4BETTER OR WORSE- The week in review
Most historic: Barack Obama is elected 44th president, the first African-American to hold that job, winning in a landslide November 4.
Most astounding upset: Ivy Dem Tom Perriello leads by 745 votes at presstime over six-term U.S. Representative Virgil Goode in the Fifth District, where Goode typically crushes his challengers by 20 points.
Highest voter turnout: Albemarle reports 76 percent of its registered voters cast a ballot November 4, while 69.57 percent of Charlottesvillians go to the polls.
Clumsiest care of voter information: Two laptops containing names, addresses, and places of birth and driver's license numbers of all registered voters in the city are stolen from Tonsler Park Recreation Center late November 4 or early November 5.
Best prognosticating: Larry Sabato's Crystal Ball over at the Center for Politics turns in a near-perfect score in predicting this year's election results, including Obama's 364 Electoral College votes to McCain's 174, all gubernatorial races, all Senate contests that have been officially called, and 98 percent in the 435 House of Representatives races.
Best robo-call: Albemarle School Board Chair Brian Wheeler calls registered voters to invite them to discuss the upcoming school budget, which is looking at a $6 million hit, in a telephone town-hall meeting November 12.
Bluntest: Albemarle Supervisor David Slutzky mulls a run against Delegate Rob Bell– depending on Bell's support of a referendum on a regional transit authority in the General Assembly in January– and according to the Progress, which cites a Charlottesville Tomorrow podcast, says, "We will pillory him in the press. Then we run against him and we kick his a** out. Not to be subtle."
Latest addition to the 2009 governor race: Former Democratic national chair Terry McAuliffe files November 10 to get on the ballot, which means if he decides to run, he'd face State Senator Creigh Deeds and Delegate Brian Moran in a primary.
Newest coalition: Neighborhoods unite for more clout on city, county, and regional issues in an organization called the Alliance of Neighborhoods.
Biggest rash of sex-with-underage-girls cases: Two men plead guilty in Charlottesville Circuit Court November 4 to having too-young lovers. Jeremias Chagala-Mil, 31, pleads guilty to a rape charge for having sex with a 12-year-old middle schooler who absconded with him in March. He faces life in prison. Alonso Ivan Garcia, 27, pleads guilty to carnal knowledge of a 14-year-old. Both victims thought they were having romantic relationships; both men face sentencing January 9. Tasha Kates has the story in the Progress.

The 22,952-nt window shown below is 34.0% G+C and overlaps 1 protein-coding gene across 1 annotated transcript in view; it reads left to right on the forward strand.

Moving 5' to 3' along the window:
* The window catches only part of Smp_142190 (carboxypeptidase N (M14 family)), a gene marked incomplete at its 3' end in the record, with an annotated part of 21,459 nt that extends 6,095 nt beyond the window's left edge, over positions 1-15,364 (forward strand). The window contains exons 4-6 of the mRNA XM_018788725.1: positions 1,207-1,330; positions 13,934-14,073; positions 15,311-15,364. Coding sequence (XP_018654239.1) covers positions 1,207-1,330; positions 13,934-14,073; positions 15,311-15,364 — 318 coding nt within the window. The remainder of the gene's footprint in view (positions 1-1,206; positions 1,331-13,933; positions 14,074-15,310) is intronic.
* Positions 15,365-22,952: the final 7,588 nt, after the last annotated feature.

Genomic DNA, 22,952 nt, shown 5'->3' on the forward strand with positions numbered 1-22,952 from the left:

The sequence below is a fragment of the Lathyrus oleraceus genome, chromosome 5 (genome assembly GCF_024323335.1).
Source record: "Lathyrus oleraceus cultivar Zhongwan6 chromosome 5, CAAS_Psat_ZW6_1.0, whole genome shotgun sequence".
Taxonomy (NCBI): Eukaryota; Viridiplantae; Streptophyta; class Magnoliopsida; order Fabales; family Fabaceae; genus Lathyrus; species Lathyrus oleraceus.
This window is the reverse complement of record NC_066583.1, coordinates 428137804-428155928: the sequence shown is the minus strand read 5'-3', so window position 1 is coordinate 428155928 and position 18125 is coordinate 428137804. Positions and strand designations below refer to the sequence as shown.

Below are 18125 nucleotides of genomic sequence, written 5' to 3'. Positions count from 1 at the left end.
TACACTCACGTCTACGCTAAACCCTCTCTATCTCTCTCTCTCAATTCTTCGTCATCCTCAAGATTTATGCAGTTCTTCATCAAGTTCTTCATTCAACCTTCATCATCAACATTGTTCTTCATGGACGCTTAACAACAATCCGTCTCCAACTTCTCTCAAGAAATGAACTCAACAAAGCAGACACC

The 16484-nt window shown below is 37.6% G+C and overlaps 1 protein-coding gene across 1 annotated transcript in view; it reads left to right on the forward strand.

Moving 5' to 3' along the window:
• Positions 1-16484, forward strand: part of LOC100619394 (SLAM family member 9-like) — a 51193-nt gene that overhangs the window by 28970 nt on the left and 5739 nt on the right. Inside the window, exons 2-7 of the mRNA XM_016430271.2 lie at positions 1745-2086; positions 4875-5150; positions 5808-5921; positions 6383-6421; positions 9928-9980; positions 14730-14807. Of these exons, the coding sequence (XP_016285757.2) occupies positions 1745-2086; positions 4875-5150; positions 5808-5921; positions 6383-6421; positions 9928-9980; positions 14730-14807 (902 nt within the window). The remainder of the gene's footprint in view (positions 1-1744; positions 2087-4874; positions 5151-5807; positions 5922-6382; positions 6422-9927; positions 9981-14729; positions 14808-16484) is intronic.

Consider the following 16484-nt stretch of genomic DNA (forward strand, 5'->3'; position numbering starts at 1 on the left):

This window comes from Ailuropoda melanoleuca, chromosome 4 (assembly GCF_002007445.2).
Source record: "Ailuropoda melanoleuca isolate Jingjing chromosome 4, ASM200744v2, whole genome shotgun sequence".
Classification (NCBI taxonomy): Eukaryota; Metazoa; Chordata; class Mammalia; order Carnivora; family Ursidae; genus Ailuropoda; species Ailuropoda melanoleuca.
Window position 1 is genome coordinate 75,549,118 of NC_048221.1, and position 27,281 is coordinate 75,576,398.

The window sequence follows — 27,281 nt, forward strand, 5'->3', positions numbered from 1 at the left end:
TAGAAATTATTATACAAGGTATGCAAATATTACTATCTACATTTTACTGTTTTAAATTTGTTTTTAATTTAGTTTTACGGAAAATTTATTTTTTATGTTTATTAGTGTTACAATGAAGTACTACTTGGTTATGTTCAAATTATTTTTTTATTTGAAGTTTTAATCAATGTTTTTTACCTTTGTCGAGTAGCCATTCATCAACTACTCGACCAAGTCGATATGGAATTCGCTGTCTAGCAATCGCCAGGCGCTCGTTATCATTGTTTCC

Worst rash of skydiving fatalities: Orange County Airport sees its second death in less than two months when April Haag, 40, dies November 2 from injuries she suffered the day before in a tandem jump with a "hard landing," the AP reports. A Ruckersville man died September 23 when he collided with another jumper.
Weirdest property dispute: Faith Temple Church on Avon Street Extended refuses to allow Wanda Turner Hamilton, 40, to be buried in the Turner family cemetery that borders the church property, claiming the graveyard encroaches on church property. Hamilton died unexpectedly October 26 and wanted to be buried beside her father; the church contends the matter will have to be decided in court, according to Brandon Shulleeta in the Progress.
Wildest swing: Gas prices go from over $4 a few month ago to under $2.
Frothiest-sounding award: The George Lewis Beer Prize recognizes historical writing, not suds. It goes this year to UVA's Melvyn P. Leffler, an Edward R. Stettinius professor of history at the Miller Center, for his book For the Soul of Mankind: The United States, the Soviet Union, and the Cold War.